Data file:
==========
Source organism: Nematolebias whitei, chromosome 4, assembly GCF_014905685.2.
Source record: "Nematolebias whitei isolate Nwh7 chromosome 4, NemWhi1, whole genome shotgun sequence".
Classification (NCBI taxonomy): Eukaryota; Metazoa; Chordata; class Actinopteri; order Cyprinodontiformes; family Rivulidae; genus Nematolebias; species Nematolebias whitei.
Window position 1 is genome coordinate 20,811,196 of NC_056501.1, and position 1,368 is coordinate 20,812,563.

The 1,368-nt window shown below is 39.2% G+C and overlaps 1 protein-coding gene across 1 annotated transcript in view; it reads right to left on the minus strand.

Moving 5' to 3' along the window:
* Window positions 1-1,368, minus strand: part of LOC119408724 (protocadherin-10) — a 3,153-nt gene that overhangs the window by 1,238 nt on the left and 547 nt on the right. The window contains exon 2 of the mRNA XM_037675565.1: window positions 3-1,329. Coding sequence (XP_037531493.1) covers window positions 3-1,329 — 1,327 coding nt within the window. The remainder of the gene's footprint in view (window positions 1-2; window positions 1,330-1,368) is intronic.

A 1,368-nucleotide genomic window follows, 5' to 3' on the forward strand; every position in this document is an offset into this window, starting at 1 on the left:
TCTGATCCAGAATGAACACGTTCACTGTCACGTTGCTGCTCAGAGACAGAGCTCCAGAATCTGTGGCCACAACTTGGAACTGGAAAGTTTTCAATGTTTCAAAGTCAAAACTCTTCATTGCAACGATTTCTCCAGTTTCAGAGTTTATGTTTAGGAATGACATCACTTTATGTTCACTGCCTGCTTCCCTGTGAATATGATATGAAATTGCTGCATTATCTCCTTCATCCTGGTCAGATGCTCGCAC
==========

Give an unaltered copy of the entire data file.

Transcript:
Source organism: Nematolebias whitei, chromosome 4, assembly GCF_014905685.2.
Source record: "Nematolebias whitei isolate Nwh7 chromosome 4, NemWhi1, whole genome shotgun sequence".
Classification (NCBI taxonomy): Eukaryota; Metazoa; Chordata; class Actinopteri; order Cyprinodontiformes; family Rivulidae; genus Nematolebias; species Nematolebias whitei.
Window position 1 is genome coordinate 20,811,196 of NC_056501.1, and position 1,368 is coordinate 20,812,563.

The 1,368-nt window shown below is 39.2% G+C and overlaps 1 protein-coding gene across 1 annotated transcript in view; it reads right to left on the minus strand.

Moving 5' to 3' along the window:
* Window positions 1-1,368, minus strand: part of LOC119408724 (protocadherin-10) — a 3,153-nt gene that overhangs the window by 1,238 nt on the left and 547 nt on the right. The window contains exon 2 of the mRNA XM_037675565.1: window positions 3-1,329. Coding sequence (XP_037531493.1) covers window positions 3-1,329 — 1,327 coding nt within the window. The remainder of the gene's footprint in view (window positions 1-2; window positions 1,330-1,368) is intronic.

A 1,368-nucleotide genomic window follows, 5' to 3' on the forward strand; every position in this document is an offset into this window, starting at 1 on the left:
TCTGATCCAGAATGAACACGTTCACTGTCACGTTGCTGCTCAGAGACAGAGCTCCAGAATCTGTGGCCACAACTTGGAACTGGAAAGTTTTCAATGTTTCAAAGTCAAAACTCTTCATTGCAACGATTTCTCCAGTTTCAGAGTTTATGTTTAGGAATGACATCACTTTATGTTCACTGCCTGCTTCCCTGTGAATATGATATGAAATTGCTGCATTATCTCCTTCATCCTGGTCAGATGCTCGCAC